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Big Issue Foundation

A week in the life of a service broker: Gabi Sima, Birmingham

I worked on a bilingual presentation in Romanian and English to raise vendors’ awareness of modern slavery. This is a project we are delivering in collaboration with Transforming Communities.

Monday

Today I emailed an embassy to help a vendor who made a mistake filling out a passport application – the issue was resolved.

It’s our busiest day of the week. Cold weather is approaching and we’re seeing an influx of new vendors who need to sell The Big Issue to make it through this winter. Initial assessments and inductions bring up a host of immediate challenges that we can support vendors to resolve.

I then supported a young vendor who had just turned 18 and was pregnant with her second child to make an appointment with a Young Parent Advisor so she can access childcare.

I also accompanied a vendor to attend an appointment at the Citizens Advice Bureau to help him with a fine that he couldn’t pay because of his low income.

Tuesday

The day starts with a short meeting with my distribution colleagues. It’s important that we all work as a team and stay up to date with the previous week’s developments.

I ended up with only a few minutes to finish preparing the imminent English for Speakers of Other Languages (ESOL) lesson, as vendors are already coming into the office. My students are doing their best to learn English and have many questions. This lesson focused on giving personal information, including introductions and etiquette.

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After the class, my colleagues and I update vendors’ badges and offer new vendors support to find a pitch where they can sell.

A little while later a vendor comes in and asks us to help him with a doctor’s appointment because he can’t hear well and speaks limited English. We rang the GP, arranged an appointment with an interpreter and ensured the vendor knew when the appointment was so he can attend.

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Your gift today will mean Big Issue vendors will get the support they need to progress forward in life. You will be supporting vendors in key areas including housing, finance, mental health and employment.

Wednesday

I begin the day by organising a sewing lesson for a group of vendors who expressed an interest in learning this skill. Learning to sew can help vendors save money and reduce isolation. I contact Springfield Project, who will run the session, to discuss how we can engage vendors in this activity.

Later on, I worked on a bilingual presentation in Romanian and English to raise vendors’ awareness of modern slavery. This is a project we are delivering in collaboration with Transforming Communities.

Thursday

Today I met with the Senior Education & Training Manager from Umbrella – a University Hospitals Birmingham NHS Foundation Trust service that provides free sexual health services across Birmingham and Solihull. We will work together to raise awareness of The Big Issue and The Big Issue Foundation among Umbrella’s partners. Our first step will be to present at the next partners event in order to put the support we offer on the radar of as many organisations as possible.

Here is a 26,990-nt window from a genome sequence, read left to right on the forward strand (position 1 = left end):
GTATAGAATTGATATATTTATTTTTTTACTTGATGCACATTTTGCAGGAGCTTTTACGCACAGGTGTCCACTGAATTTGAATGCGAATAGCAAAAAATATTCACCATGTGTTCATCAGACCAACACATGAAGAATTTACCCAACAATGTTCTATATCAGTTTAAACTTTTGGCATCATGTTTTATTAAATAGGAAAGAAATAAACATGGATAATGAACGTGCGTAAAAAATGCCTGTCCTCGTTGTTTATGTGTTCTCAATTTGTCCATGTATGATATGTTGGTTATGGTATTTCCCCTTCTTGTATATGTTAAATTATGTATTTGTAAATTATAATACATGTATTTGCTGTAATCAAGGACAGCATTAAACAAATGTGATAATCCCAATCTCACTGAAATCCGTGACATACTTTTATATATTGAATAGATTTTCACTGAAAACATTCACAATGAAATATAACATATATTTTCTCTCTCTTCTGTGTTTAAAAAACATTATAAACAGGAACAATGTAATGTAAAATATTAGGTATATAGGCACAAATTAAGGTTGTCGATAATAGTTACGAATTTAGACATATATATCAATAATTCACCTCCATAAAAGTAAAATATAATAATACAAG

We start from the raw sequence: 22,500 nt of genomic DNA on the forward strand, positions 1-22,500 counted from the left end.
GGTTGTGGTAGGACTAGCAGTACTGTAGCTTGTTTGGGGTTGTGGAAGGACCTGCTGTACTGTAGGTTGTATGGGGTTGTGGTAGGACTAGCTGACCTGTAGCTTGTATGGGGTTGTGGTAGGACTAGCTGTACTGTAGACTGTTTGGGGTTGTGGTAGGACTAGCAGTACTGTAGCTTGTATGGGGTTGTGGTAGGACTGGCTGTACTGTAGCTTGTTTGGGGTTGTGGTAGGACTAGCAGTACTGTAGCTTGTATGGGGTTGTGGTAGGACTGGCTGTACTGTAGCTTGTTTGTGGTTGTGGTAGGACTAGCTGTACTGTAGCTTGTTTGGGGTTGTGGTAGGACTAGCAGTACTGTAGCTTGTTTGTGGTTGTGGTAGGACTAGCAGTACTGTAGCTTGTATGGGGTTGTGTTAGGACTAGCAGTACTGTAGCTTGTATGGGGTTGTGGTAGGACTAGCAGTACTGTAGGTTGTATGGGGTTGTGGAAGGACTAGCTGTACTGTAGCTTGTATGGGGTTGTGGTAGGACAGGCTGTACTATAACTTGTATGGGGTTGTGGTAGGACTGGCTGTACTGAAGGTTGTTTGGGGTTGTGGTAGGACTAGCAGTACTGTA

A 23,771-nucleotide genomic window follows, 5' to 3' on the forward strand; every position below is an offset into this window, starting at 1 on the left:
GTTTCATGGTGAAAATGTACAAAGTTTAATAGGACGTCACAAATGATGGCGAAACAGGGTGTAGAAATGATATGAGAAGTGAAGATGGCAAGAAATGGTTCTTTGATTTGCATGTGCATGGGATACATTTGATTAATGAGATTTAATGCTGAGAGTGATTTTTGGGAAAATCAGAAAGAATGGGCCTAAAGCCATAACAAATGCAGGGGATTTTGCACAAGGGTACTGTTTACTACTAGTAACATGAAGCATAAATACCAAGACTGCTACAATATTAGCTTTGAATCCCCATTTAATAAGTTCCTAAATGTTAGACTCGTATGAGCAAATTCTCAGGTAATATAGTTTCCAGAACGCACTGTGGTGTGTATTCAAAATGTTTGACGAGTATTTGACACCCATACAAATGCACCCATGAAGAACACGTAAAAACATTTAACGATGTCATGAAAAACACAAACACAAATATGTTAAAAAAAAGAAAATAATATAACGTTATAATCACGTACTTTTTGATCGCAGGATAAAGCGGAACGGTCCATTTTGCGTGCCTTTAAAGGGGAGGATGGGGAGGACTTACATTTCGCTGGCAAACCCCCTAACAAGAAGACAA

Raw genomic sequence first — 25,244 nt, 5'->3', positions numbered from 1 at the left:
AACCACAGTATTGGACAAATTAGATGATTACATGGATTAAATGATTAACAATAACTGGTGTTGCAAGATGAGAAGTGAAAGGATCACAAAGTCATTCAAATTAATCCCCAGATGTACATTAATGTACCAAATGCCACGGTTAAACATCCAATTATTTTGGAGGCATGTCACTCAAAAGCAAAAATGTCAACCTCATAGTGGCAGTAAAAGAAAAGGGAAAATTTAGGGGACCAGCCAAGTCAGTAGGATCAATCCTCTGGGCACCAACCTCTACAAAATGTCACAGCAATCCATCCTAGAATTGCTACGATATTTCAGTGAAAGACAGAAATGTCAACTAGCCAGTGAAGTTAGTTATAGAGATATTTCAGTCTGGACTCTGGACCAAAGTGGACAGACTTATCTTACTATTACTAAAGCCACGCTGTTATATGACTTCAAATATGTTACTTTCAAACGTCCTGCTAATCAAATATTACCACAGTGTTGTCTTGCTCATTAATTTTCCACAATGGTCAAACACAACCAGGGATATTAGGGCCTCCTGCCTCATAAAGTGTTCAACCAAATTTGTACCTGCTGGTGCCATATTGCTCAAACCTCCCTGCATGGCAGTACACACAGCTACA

Next, I phoned a long-term vendor who was offered a job at Birmingham New Street station following a stint on the Network Rail corporate pitch there. We agreed a time when he is free to be interviewed for The Big Issue and for the Railway Station Newsletter. I also check to find out how he’s coping with having to give up selling the magazine while he waits for his first payment from the new job. We discuss the location of the local soup kitchen and how to access a food voucher should the need arise.

Friday

Today I catch up with vital admin, ensuring all our partner agency contacts are in the system.

Next, I put information about eye health up on our notice board, ahead of National Eye Week. I pin up some eye test vouchers, recipes that support good eye health, and a small test that you can do by yourself to check if you have any reasons to be concerned about your eyes.

Later, a vendor comes in for a referral to the Ready for Work Programme. Selling the magazine has been her first job and she’s keen to progress up the ladder. I take her through the process and make the referral. This could be a great opportunity for her to gain financial independence.

The Big Issue Foundation values personal development, growth and change above all else. Whether it’s a big change or a small one, we provide ongoing coaching and support to vendors so that they can take positive steps forward.

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Support your local vendor

Give your vendor a hand up and buy the magazine. Big Issue vendors are some of the most vulnerable members of our society. But, at the same time, they are micro-entrepreneurs. By supporting their business, you can help them overcome homelessness, financial instability and other social disadvantages that hold them back.

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